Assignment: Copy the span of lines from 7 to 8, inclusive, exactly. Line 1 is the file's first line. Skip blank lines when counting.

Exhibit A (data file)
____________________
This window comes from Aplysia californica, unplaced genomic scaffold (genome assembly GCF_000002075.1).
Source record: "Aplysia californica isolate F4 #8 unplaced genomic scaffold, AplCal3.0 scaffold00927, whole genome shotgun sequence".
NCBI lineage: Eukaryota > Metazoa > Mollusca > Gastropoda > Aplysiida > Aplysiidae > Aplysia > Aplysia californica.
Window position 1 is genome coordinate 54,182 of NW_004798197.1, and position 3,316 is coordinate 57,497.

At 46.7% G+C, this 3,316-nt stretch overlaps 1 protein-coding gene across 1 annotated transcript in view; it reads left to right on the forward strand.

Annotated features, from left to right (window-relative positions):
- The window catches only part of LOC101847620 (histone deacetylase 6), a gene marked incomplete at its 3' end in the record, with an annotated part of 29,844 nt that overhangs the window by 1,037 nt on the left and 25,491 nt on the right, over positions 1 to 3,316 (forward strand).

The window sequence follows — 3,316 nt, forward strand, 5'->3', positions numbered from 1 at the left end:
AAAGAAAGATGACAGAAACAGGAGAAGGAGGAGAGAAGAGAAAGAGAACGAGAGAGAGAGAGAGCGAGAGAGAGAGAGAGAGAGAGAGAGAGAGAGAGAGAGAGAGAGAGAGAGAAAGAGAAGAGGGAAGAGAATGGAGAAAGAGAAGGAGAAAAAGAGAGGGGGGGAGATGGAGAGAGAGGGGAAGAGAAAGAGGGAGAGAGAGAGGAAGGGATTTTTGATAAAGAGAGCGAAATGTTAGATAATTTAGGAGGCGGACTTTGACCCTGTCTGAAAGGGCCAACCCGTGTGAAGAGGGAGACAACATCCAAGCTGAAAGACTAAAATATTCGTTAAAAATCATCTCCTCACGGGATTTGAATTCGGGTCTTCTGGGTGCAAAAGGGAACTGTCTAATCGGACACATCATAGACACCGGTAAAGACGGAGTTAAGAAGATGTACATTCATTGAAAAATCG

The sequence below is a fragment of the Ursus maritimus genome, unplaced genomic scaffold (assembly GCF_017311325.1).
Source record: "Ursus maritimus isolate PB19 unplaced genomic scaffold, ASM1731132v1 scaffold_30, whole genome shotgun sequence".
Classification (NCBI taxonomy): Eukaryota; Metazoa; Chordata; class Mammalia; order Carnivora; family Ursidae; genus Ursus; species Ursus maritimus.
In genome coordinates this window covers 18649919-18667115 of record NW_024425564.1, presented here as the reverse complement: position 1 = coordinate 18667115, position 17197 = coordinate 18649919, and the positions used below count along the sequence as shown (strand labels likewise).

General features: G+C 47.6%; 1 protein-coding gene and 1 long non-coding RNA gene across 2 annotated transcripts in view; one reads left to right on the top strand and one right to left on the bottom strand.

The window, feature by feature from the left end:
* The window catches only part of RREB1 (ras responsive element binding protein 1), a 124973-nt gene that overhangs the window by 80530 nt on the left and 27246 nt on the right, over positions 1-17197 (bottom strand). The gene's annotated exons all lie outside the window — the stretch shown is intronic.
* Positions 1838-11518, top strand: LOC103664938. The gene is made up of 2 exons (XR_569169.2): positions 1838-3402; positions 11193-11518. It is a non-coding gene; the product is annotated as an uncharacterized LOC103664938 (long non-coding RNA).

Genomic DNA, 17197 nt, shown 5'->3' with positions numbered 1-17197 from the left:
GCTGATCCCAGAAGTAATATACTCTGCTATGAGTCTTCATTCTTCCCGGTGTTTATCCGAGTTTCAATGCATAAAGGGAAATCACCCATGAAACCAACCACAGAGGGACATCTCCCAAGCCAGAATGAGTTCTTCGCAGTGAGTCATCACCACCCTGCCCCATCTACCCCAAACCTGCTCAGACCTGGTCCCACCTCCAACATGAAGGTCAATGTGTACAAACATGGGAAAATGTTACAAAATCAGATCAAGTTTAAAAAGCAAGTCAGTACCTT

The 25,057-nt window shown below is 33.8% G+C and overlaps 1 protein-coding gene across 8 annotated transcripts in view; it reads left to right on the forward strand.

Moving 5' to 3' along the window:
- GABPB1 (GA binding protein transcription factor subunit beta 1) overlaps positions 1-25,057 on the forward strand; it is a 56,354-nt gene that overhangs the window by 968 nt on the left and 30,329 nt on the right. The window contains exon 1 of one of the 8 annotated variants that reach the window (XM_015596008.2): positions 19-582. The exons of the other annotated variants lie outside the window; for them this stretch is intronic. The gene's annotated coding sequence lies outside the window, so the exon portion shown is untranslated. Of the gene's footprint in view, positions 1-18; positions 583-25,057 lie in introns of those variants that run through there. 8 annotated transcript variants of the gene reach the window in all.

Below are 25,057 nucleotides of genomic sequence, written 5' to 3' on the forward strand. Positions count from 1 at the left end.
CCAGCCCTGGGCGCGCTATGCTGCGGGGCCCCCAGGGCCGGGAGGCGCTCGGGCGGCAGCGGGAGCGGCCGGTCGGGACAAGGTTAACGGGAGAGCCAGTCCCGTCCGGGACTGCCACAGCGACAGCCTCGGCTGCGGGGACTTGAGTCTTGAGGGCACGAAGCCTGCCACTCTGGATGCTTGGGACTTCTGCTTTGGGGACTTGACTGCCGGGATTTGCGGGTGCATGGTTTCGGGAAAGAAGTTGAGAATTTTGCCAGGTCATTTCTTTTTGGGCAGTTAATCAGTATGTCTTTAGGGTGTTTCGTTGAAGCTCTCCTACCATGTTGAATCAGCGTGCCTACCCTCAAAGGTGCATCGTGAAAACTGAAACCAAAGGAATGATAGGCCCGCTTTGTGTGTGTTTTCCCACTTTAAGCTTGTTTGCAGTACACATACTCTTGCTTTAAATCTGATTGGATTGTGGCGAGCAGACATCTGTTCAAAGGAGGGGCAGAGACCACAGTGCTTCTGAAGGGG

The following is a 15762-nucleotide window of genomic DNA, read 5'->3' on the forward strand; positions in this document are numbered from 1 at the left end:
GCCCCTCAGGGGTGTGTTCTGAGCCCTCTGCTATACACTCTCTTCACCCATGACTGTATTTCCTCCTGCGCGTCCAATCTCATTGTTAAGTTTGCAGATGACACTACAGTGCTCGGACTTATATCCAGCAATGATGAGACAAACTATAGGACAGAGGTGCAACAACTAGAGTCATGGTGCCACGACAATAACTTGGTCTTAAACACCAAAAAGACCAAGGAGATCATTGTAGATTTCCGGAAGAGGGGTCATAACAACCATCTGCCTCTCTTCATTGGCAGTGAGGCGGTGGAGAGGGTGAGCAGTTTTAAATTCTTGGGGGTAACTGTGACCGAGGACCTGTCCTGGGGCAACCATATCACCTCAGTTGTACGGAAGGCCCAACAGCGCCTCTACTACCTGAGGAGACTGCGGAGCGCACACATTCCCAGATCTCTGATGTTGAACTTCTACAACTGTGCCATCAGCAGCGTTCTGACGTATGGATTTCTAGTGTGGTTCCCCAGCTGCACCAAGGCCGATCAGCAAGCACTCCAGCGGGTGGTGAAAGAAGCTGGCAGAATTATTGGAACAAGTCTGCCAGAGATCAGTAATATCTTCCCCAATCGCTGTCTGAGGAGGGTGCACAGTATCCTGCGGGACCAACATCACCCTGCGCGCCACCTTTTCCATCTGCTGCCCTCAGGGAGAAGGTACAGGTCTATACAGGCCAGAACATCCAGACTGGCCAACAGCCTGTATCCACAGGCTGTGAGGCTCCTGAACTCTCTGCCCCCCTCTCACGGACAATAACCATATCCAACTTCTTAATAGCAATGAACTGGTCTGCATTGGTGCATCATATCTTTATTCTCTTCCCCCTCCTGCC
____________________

- The window catches only part of LOC101847620 (histone deacetylase 6), a gene marked incomplete at its 3' end in the record, with an annotated part of 29,844 nt that overhangs the window by 1,037 nt on the left and 25,491 nt on the right, over positions 1 to 3,316 (forward strand).

The window sequence follows — 3,316 nt, forward strand, 5'->3', positions numbered from 1 at the left end: